|Location of the adenoid|
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Since the adenoids are located at the back of the nasal airway, they provide defense against inhaled substances.
This function decreases with age as the adenoids shrink. Because adenoids do ordinarily shrink by late childhood, the problems caused by enlarged adenoids rarely occur in adults.
Even if enlarged adenoids are not substantial enough to physically block the back of the nose, they can obstruct airflow enough so that breathing through the nose requires an uncomfortable amount of work, and inhalation occurs instead through an open mouth.
Adenoids can also obstruct the nasal airway enough to affect the voice without actually stopping nasal airflow altogether.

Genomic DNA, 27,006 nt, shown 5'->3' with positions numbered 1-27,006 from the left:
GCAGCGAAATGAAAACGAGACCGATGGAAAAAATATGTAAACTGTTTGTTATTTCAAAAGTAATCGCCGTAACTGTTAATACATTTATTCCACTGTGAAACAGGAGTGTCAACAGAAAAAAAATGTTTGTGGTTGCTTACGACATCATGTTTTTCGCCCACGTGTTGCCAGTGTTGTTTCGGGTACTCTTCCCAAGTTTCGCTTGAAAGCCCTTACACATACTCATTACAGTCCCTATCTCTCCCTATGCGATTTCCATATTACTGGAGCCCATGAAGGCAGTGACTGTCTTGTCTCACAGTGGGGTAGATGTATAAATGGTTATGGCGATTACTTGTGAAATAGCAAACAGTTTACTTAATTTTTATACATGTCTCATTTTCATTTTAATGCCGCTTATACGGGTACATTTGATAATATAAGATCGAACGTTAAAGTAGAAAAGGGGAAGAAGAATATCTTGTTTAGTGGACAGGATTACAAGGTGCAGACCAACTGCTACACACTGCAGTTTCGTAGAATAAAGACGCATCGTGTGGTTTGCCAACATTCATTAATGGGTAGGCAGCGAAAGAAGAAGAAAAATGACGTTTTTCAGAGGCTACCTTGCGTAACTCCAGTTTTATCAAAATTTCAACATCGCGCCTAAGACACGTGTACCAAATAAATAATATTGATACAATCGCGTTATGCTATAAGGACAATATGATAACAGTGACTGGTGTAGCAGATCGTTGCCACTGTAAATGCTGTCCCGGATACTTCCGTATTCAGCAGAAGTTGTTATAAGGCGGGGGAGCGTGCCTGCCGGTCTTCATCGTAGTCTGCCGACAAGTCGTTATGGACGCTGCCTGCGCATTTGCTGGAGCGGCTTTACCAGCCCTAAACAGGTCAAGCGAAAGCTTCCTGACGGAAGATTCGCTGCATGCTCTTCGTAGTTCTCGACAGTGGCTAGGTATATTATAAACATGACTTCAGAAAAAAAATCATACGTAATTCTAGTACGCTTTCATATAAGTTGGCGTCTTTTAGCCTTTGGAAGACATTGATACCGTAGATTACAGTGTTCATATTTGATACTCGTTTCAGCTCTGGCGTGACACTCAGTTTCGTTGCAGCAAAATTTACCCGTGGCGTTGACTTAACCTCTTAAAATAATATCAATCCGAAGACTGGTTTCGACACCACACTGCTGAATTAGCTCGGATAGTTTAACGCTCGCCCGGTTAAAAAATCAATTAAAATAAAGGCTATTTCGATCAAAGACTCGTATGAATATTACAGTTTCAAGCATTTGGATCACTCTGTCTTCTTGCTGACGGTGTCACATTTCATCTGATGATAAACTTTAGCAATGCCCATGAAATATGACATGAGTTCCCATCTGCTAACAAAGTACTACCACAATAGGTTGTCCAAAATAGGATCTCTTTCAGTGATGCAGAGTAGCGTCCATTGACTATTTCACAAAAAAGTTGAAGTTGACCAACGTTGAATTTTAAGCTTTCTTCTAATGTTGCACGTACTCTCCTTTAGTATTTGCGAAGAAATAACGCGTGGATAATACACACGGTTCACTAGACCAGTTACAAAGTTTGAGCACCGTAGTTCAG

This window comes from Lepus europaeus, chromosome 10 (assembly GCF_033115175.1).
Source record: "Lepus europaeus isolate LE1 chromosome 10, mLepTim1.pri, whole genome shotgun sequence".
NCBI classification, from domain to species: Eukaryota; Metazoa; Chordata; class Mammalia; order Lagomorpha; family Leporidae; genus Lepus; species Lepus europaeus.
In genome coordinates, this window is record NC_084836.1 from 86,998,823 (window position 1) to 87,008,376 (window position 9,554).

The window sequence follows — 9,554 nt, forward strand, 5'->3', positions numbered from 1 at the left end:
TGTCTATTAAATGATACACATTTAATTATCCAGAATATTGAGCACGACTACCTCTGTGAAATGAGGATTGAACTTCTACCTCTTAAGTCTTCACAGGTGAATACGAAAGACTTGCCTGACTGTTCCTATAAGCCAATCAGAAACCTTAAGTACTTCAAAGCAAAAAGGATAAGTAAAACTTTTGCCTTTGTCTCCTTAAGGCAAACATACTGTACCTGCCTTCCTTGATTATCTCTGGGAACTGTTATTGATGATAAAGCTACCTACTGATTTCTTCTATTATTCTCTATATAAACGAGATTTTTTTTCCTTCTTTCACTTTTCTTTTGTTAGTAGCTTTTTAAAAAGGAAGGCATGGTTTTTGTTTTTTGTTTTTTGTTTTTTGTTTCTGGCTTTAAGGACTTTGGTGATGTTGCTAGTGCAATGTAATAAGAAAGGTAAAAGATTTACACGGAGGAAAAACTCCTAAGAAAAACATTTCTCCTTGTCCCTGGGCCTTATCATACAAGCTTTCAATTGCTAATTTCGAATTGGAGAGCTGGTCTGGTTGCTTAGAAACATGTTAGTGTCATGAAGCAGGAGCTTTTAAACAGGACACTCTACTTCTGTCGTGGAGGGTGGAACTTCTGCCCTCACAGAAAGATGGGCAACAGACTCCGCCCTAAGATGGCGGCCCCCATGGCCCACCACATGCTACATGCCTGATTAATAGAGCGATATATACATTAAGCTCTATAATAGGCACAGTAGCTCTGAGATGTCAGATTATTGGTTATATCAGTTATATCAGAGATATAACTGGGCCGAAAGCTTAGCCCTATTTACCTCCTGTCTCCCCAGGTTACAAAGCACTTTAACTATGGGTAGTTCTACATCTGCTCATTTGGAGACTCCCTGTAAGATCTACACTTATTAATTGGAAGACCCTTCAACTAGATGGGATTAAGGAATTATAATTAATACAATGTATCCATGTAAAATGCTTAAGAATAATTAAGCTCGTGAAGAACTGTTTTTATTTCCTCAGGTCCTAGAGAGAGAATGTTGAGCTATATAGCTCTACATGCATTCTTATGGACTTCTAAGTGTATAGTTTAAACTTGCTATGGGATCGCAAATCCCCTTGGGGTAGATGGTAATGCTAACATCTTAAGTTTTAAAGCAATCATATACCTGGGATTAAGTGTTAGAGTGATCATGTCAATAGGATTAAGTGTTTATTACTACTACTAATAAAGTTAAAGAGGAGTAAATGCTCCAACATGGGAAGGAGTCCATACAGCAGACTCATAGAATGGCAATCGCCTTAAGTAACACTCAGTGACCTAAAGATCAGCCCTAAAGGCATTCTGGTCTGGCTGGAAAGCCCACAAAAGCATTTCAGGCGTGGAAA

Removal of the adenoids
Surgical removal of the adenoids is a procedure called adenoidectomy.
Adenoids may be removed if they become infected, causing symptoms such as excessive mucus production.
They also differ from the other tonsil types by lacking crypts. The adenoids are often removed along with the tonsils. This can cause a very sore throat for about a week and rather unpleasant breath. Most people's adenoids are not even in use after a person's third year, but if they cause problems they must be taken out or they may otherwise shrink.
- Roche Lexicon - illustrated navigator, at Elsevier 25420.000-1
- Histology at usuhs.mil
- Histology at udel.edu
- /drtbalu otolaryngology online
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